Et de trois pour Sagan.

Et de trois pour Sagan.

ay duh trwah poor sah-GAH. Click below to hear this.*

And that makes three for Sagan.

Who is Sagan, and three of what?

The famed Tour de France is happening now, and Friday June 7 was the sixth stage, or la sixiême étape. For the third time since the start of this year’s race, Peter Sagan of Slovakia won the sprint.

So when you are counting someone’s successes (or failures), you can use the expression Et de and the appropriate numeral. For instance, to say that someone has two strikes against him (in baseball, raising teenagers, or in a court of law), you can simply say Et de deux!

The same expression exactly–but with a smile on your face instead of a frown–will work to count how many base hits he has made. No direct reference to baseball is made, since French people don’t pay much attention to this American game. What the de is doing in there, by the way, is a mystery. I can see no grammatical purpose to it. But it is part of the expression, so you’re stuck with it.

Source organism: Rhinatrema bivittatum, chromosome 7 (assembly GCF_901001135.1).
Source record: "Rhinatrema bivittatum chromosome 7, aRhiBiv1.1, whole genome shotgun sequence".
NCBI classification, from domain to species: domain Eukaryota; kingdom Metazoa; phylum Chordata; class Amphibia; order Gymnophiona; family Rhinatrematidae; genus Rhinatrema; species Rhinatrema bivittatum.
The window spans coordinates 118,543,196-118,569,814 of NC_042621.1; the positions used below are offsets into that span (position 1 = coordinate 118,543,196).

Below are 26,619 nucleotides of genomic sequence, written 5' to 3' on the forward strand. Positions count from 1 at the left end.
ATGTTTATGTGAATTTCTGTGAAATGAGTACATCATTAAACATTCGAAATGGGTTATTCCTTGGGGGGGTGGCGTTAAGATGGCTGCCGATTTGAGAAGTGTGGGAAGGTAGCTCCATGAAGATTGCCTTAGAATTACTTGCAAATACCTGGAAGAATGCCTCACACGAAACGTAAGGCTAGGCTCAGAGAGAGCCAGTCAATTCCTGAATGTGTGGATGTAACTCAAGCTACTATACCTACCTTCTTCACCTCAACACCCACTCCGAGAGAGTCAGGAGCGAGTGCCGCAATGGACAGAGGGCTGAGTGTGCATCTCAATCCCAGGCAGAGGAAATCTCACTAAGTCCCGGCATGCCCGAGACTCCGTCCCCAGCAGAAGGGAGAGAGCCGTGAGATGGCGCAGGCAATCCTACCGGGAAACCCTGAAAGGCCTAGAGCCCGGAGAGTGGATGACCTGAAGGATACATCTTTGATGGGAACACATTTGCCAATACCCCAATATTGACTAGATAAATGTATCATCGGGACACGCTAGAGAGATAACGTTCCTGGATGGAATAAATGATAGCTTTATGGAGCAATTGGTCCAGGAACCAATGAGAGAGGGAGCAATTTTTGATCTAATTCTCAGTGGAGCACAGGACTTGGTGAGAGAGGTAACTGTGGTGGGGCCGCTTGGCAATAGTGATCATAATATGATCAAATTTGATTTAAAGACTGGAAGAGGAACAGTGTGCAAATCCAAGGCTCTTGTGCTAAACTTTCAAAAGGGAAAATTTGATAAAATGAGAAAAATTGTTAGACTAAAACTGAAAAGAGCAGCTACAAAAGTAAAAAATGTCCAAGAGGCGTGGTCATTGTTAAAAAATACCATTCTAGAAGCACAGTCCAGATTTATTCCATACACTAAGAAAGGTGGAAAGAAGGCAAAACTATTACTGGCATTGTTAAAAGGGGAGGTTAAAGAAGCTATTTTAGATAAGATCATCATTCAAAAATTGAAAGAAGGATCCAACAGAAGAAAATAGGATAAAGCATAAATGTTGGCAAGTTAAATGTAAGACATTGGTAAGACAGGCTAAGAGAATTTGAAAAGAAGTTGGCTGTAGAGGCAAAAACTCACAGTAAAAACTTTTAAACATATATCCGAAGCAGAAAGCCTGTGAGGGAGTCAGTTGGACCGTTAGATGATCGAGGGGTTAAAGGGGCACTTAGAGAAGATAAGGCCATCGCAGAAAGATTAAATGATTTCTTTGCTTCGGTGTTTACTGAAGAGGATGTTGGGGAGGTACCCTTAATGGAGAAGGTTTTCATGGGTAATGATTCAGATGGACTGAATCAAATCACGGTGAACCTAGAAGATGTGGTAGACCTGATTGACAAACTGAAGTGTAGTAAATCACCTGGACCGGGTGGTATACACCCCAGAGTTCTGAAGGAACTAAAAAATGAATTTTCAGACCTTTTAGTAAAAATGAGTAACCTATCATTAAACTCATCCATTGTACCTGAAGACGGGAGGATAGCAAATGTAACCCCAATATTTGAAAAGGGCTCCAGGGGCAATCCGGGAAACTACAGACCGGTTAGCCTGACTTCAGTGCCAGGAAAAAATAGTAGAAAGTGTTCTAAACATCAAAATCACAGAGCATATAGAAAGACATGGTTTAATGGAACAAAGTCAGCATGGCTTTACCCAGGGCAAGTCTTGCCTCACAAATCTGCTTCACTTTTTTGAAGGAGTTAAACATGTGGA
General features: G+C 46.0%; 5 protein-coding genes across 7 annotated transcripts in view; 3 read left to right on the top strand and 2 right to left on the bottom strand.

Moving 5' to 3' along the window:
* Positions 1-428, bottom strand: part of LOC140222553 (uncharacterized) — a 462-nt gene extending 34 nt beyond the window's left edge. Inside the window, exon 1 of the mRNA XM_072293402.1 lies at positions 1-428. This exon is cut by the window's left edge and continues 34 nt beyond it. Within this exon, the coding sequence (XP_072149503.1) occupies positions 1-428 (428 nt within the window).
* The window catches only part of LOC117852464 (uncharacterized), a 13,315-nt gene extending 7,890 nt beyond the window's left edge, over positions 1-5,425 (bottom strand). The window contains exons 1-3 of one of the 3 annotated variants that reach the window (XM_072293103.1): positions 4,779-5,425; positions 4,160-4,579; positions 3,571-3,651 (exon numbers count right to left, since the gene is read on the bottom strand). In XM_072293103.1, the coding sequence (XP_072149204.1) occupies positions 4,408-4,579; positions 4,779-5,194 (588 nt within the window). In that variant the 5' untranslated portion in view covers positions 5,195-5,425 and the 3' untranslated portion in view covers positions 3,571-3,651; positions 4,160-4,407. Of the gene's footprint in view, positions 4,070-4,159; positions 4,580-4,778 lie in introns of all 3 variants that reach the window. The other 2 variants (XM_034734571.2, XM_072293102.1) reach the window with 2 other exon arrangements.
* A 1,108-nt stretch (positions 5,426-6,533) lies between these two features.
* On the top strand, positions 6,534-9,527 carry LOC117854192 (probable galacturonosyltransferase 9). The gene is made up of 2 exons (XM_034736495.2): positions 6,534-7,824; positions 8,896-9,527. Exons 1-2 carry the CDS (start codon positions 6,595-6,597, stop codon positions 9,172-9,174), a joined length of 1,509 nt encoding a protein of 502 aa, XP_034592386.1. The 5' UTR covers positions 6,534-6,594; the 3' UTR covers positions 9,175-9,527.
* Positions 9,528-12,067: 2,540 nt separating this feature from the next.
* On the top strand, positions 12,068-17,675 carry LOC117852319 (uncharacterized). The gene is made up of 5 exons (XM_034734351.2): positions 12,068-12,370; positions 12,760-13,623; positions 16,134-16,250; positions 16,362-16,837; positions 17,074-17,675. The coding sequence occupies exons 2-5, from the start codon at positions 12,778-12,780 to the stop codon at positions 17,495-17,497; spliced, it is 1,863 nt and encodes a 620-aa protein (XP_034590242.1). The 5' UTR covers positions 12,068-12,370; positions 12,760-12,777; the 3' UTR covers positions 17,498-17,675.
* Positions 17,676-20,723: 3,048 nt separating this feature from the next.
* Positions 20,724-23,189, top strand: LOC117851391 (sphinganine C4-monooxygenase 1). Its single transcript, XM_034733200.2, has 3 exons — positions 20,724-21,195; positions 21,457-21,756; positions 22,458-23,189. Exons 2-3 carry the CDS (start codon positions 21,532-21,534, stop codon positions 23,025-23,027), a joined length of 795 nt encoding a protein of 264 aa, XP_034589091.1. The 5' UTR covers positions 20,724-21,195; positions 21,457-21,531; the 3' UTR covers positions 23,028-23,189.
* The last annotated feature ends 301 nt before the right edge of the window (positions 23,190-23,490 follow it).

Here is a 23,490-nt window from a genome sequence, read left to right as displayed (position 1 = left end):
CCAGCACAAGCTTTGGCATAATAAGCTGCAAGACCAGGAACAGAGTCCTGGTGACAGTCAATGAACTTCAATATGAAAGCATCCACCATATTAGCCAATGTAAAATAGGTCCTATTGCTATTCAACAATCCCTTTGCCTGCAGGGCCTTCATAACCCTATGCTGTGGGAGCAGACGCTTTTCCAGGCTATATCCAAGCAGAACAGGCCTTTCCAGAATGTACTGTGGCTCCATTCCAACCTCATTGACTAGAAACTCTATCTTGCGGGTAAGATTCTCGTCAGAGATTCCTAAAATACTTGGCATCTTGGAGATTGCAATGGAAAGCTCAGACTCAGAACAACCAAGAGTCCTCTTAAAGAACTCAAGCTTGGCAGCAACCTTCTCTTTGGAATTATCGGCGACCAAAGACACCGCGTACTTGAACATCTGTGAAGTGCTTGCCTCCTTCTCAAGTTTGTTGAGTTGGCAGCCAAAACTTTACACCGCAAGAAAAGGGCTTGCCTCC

As for the pronunciation of Mr. Sagan’s last name, I have no idea how it is said in Slovak. But French commentators will find it hard to resist the temptation to say /sah-GAH/, with a nasal vowel in the second syllable, as I did in the sound file. That’s because Françoise Sagan is such a famous French writer. In the meantime, American commentators are probably saying /SAY-gan/, as in Carl Sagan. My best guess for the “real” pronunciation is /sah-GAHN/. Feel free to educate me, if you know!

This link, by the way, will take you to the article about Sagan’s successful sprint.

*Some mobile phones, such as Blackberries, won’t display the audio player. If no player appears, here’s an alternative link to the audio file:


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